Doors open for competition

PROFESSIONAL organisations preventing their members from competing against each other risk running foul of the Trade Practices Act.

This was made clear after the Real Estate Institute of WA was ordered to change its internal charter.

The Perth Federal Court found REIWA, whose membership comprises up to 85 per cent of WA’s real estate agents, had breached the Act by weakening competition in the local real estate industry.

It was admitted some of the rules and rules of practice adopted by REIWA had the effect of substantially lessening competition in the WA market and therefore breached the Act.

The offending rules and rules of practices have since been removed.

Now REIWA real estate agents can promote their services to property sellers even if they have signed with another agent and can also offer incentives such as prizes and reward points.

Franchise real estate agents now have greater flexibility as to whether they want to be REIWA members.

The court also found REIWA executive director Michael Griffith and the institute’s legal adviser Conal O’Toole, were “knowingly concerned” in the breaches.

After considering joint submissions from the Australian Competi-tion and Consumer Commission, REIWA and Mr Griffith, the court declared in consent orders that REIWA had breached the anti-competitive provisions of the Trade Practices Act.

The court has restrained REIWA from engaging in similar conduct in the future and ordered it set up a trade practice compliance program.

REIWA also admitted it entered into agreements with the South West Regional College of TAFE and the West Coast College of TAFE that fixed the student fee for a training course, again breaching the Act.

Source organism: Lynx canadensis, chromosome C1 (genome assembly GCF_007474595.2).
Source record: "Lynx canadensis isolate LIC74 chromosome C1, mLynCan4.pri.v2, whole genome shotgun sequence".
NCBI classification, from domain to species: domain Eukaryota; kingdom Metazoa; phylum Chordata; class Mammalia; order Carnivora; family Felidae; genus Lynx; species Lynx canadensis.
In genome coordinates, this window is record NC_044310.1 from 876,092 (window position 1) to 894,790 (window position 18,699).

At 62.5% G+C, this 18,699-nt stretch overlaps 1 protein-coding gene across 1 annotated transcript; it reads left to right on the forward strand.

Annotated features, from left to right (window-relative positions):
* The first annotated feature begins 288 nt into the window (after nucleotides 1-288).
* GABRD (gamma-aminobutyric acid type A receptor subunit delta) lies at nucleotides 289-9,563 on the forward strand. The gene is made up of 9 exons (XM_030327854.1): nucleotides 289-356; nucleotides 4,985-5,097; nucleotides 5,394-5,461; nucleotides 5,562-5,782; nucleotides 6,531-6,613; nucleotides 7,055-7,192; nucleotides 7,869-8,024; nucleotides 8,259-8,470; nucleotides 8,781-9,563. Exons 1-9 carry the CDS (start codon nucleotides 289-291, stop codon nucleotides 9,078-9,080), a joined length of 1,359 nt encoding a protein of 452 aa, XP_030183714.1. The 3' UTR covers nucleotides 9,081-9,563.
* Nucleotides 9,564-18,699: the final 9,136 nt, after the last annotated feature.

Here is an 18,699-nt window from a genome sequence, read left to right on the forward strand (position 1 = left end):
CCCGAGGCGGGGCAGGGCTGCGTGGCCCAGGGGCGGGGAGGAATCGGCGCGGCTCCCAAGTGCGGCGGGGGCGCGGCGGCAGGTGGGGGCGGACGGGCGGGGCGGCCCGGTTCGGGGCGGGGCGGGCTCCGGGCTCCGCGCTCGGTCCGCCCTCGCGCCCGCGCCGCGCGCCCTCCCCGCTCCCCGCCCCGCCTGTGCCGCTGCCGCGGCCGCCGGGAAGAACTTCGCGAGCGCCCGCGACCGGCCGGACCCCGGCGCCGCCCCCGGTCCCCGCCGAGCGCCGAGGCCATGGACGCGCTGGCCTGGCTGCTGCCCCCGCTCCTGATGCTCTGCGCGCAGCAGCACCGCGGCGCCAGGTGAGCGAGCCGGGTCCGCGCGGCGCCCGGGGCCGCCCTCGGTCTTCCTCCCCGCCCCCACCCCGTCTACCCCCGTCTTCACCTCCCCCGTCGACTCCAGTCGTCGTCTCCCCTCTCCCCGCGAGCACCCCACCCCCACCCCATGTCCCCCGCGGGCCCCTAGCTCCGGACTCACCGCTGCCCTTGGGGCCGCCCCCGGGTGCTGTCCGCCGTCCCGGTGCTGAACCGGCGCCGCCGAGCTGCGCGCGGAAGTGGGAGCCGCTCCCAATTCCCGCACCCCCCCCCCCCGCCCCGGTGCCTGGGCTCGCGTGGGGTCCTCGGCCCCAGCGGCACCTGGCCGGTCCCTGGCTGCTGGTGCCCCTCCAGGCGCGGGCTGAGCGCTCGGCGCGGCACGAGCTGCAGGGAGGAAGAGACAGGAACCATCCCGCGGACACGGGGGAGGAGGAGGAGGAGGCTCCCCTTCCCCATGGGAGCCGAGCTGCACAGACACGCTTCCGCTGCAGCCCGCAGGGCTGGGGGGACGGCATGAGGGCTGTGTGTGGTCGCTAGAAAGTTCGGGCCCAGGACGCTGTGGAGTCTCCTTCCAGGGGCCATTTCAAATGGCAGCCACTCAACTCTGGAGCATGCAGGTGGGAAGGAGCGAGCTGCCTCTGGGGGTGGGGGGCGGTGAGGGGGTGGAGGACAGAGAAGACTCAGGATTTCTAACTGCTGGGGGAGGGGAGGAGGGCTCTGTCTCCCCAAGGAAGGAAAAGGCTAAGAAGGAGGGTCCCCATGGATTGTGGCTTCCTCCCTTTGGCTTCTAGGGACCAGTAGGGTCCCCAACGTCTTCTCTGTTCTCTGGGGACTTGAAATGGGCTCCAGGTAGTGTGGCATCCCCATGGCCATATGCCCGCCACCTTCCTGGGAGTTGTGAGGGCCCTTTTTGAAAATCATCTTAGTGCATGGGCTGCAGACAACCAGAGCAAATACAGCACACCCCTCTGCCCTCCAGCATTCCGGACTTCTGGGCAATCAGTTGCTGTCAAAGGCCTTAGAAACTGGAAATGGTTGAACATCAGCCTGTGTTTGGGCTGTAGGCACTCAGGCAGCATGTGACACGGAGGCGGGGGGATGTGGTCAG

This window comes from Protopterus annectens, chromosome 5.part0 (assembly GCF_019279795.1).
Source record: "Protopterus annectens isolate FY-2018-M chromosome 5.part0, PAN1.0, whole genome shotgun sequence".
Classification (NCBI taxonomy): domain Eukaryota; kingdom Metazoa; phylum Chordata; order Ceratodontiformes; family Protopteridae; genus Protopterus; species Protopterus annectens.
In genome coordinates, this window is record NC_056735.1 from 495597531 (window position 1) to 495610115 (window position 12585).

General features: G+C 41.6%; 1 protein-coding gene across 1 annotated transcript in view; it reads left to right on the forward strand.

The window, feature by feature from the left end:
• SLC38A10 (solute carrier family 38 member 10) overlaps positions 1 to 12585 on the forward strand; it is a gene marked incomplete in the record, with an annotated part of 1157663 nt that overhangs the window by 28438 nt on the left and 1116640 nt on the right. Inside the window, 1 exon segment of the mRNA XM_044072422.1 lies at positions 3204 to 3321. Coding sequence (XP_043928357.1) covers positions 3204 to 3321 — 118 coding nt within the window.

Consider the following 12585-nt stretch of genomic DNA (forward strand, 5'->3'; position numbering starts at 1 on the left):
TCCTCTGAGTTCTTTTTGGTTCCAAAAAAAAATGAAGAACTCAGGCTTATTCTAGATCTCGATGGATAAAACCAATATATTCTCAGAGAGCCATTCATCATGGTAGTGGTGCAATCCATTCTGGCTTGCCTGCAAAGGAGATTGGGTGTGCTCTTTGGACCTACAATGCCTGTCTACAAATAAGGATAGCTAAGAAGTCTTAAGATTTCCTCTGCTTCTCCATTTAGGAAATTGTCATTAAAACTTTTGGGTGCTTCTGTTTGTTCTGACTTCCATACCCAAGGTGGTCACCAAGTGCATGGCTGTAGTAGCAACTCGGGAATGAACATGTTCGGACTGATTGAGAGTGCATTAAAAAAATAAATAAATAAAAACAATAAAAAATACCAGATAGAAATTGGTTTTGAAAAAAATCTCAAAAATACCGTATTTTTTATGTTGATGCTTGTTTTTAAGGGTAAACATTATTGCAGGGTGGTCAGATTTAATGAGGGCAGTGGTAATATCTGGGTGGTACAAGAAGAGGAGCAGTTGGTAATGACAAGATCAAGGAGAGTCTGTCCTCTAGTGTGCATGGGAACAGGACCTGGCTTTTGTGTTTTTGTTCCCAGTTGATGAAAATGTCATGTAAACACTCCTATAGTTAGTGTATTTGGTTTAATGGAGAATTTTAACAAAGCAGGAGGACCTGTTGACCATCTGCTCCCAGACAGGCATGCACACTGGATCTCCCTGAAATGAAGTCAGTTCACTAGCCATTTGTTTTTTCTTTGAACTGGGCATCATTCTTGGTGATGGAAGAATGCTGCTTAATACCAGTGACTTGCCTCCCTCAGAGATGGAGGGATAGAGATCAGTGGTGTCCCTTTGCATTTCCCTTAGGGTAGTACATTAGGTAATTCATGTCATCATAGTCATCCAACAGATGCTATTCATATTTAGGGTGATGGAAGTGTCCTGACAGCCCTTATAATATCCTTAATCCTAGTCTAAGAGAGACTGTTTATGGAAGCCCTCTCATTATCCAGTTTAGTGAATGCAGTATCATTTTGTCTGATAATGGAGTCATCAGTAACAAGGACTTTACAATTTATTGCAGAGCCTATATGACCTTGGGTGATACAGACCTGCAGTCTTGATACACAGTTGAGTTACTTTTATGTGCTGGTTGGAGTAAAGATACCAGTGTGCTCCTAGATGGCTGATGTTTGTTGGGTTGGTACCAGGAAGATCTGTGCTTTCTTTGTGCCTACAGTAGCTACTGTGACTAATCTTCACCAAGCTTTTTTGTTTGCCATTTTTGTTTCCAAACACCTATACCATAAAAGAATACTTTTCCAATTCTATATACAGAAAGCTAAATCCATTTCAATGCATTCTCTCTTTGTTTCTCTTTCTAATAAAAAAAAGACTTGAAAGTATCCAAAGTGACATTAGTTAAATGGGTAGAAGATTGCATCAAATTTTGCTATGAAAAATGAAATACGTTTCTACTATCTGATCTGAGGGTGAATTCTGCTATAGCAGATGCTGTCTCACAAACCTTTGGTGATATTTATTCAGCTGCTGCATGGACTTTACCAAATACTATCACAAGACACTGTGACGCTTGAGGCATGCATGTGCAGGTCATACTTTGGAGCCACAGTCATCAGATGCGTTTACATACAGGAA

The court found REIWA legal adviser Conal O’Toole was knowingly concerned in the price fixing when he prepared the agreements with the TAFE colleges.

He was ordered in February to refrain from engaging in similar conduct in the future and was ordered to take part in a trade practices compliance program.

REIWA president Neville Fox said the institute had sought legal advice, acted on that advice and that advice had turned out to be wrong.

“It’s a significant learning experience for the Institute,” Mr Fox said.

ACCC chairman Allan Fels said the case highlighted the need for legal practitioners to comply with the Act when providing advice to clients.

“This case serves as an important reminder to professional bodies that they are subject to the Act and, in particular, highlights the pitfalls for professional bodies that do not ensure their own regulatory frameworks do not contravene the provisions of the Act,” he said.

“Further, the decision sends a clear warning to professional bodies about contracts or arrangements they enter into with others in connection with their professional activities,” he said.

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